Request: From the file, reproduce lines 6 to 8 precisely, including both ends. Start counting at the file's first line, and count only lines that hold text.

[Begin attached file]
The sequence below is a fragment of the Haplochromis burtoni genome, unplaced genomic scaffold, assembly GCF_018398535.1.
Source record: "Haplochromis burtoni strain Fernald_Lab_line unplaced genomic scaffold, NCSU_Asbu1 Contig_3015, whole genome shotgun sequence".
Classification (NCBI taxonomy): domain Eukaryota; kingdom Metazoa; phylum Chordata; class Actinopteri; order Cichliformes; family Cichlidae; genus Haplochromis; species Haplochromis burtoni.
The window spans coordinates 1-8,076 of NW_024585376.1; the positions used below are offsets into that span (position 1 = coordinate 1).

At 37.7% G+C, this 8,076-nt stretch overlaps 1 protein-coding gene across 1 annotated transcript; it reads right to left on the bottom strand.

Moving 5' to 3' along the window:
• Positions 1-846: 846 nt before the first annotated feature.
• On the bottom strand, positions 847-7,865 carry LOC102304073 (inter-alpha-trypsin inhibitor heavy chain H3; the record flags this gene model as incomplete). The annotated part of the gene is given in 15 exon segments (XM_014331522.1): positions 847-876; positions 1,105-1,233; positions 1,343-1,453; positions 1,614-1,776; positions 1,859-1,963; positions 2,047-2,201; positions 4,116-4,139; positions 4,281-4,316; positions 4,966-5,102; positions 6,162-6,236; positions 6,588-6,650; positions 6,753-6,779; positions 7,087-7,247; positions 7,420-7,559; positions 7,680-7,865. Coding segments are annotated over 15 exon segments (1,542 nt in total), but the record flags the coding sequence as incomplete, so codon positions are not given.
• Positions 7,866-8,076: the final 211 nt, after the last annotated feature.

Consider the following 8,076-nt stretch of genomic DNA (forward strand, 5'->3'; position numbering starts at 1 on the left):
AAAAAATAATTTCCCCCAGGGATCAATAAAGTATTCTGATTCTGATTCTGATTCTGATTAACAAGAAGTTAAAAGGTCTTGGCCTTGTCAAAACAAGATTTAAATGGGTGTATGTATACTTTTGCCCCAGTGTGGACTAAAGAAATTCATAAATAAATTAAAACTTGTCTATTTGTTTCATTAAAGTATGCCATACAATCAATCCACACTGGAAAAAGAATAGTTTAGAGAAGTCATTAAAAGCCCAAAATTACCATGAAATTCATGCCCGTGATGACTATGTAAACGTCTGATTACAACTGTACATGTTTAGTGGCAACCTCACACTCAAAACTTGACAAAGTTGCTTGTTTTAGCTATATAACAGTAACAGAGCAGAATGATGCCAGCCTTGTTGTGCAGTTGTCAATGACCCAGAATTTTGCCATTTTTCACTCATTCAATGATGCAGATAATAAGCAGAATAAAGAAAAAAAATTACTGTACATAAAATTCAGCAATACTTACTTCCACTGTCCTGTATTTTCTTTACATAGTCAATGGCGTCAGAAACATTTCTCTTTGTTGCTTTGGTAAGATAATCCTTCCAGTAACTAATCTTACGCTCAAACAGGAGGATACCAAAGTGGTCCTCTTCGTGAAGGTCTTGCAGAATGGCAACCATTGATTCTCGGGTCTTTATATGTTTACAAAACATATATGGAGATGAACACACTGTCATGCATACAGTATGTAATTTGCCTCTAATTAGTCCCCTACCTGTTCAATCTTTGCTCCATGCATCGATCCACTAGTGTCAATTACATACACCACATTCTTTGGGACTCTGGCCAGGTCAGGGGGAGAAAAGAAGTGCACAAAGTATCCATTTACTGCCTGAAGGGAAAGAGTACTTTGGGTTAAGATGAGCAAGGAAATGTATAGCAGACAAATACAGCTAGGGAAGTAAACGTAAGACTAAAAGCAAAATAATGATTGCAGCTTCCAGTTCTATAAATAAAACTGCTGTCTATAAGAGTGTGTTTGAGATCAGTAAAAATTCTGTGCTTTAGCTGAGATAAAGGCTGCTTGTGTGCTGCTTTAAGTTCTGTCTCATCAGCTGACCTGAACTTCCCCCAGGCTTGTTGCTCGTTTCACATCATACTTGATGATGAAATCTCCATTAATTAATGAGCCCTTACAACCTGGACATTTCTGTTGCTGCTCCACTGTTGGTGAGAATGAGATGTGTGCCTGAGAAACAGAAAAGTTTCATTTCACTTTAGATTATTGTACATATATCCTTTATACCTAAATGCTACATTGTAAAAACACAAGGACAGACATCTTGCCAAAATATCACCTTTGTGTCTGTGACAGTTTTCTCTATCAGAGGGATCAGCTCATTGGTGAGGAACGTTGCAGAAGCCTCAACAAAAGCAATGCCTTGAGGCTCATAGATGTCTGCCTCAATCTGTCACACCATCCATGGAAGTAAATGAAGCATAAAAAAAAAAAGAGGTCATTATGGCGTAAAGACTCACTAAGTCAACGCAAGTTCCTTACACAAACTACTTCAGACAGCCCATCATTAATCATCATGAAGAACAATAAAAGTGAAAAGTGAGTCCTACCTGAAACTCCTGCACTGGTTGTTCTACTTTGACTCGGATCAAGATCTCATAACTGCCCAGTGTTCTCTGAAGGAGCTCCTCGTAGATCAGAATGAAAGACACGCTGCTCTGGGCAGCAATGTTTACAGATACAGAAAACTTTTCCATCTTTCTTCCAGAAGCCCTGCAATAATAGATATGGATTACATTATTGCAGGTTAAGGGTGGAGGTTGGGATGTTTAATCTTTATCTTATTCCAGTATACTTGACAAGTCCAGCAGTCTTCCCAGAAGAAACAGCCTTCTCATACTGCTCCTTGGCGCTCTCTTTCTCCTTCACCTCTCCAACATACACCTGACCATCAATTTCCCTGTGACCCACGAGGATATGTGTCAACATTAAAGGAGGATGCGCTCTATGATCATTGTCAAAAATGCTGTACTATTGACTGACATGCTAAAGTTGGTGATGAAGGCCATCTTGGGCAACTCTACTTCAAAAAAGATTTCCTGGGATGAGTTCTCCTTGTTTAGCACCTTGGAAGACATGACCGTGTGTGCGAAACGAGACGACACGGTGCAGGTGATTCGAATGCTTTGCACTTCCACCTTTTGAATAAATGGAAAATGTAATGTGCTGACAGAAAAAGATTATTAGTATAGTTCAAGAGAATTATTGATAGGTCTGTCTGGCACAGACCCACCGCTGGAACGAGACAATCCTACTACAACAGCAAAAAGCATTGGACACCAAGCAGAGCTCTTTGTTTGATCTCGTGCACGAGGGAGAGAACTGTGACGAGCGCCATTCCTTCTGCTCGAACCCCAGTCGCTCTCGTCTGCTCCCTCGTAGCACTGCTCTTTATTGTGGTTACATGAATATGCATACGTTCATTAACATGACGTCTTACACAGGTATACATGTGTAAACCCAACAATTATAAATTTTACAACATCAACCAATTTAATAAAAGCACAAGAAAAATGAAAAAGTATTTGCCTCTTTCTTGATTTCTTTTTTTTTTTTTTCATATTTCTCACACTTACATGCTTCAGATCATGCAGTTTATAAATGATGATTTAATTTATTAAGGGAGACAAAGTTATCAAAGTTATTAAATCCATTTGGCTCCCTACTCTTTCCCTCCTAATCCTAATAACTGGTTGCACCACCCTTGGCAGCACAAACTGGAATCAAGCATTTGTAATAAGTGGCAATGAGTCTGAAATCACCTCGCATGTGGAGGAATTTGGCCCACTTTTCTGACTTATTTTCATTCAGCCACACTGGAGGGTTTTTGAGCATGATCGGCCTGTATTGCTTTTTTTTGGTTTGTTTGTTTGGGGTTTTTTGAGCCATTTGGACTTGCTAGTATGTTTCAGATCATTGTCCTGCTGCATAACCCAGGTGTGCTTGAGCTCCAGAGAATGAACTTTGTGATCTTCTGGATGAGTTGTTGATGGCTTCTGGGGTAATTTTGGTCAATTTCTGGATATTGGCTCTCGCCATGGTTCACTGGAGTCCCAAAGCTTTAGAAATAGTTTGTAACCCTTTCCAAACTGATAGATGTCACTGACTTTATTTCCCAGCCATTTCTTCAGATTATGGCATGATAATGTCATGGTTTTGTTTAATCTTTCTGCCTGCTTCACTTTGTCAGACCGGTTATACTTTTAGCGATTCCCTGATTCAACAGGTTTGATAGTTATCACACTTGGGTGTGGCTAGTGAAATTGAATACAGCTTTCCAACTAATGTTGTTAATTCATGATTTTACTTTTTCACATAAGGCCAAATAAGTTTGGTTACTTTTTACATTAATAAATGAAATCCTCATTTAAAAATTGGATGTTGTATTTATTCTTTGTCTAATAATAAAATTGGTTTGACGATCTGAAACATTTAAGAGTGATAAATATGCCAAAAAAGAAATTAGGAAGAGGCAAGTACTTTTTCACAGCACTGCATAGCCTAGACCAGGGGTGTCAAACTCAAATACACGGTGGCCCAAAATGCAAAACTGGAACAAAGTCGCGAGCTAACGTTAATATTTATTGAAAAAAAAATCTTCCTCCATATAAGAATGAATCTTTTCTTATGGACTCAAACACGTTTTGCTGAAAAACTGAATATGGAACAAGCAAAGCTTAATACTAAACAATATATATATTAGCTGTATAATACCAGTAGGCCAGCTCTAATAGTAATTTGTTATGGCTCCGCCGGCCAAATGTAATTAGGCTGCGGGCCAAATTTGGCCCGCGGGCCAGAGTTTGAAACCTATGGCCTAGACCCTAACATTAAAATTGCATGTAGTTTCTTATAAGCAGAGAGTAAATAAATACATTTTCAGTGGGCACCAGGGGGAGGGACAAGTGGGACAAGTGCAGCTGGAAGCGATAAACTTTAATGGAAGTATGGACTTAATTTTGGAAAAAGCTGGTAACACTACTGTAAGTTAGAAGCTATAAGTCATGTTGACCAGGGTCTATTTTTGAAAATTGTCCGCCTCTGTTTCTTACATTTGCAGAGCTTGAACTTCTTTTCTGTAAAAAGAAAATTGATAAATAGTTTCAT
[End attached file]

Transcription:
Moving 5' to 3' along the window:
• Positions 1-846: 846 nt before the first annotated feature.
• On the bottom strand, positions 847-7,865 carry LOC102304073 (inter-alpha-trypsin inhibitor heavy chain H3; the record flags this gene model as incomplete). The annotated part of the gene is given in 15 exon segments (XM_014331522.1): positions 847-876; positions 1,105-1,233; positions 1,343-1,453; positions 1,614-1,776; positions 1,859-1,963; positions 2,047-2,201; positions 4,116-4,139; positions 4,281-4,316; positions 4,966-5,102; positions 6,162-6,236; positions 6,588-6,650; positions 6,753-6,779; positions 7,087-7,247; positions 7,420-7,559; positions 7,680-7,865. Coding segments are annotated over 15 exon segments (1,542 nt in total), but the record flags the coding sequence as incomplete, so codon positions are not given.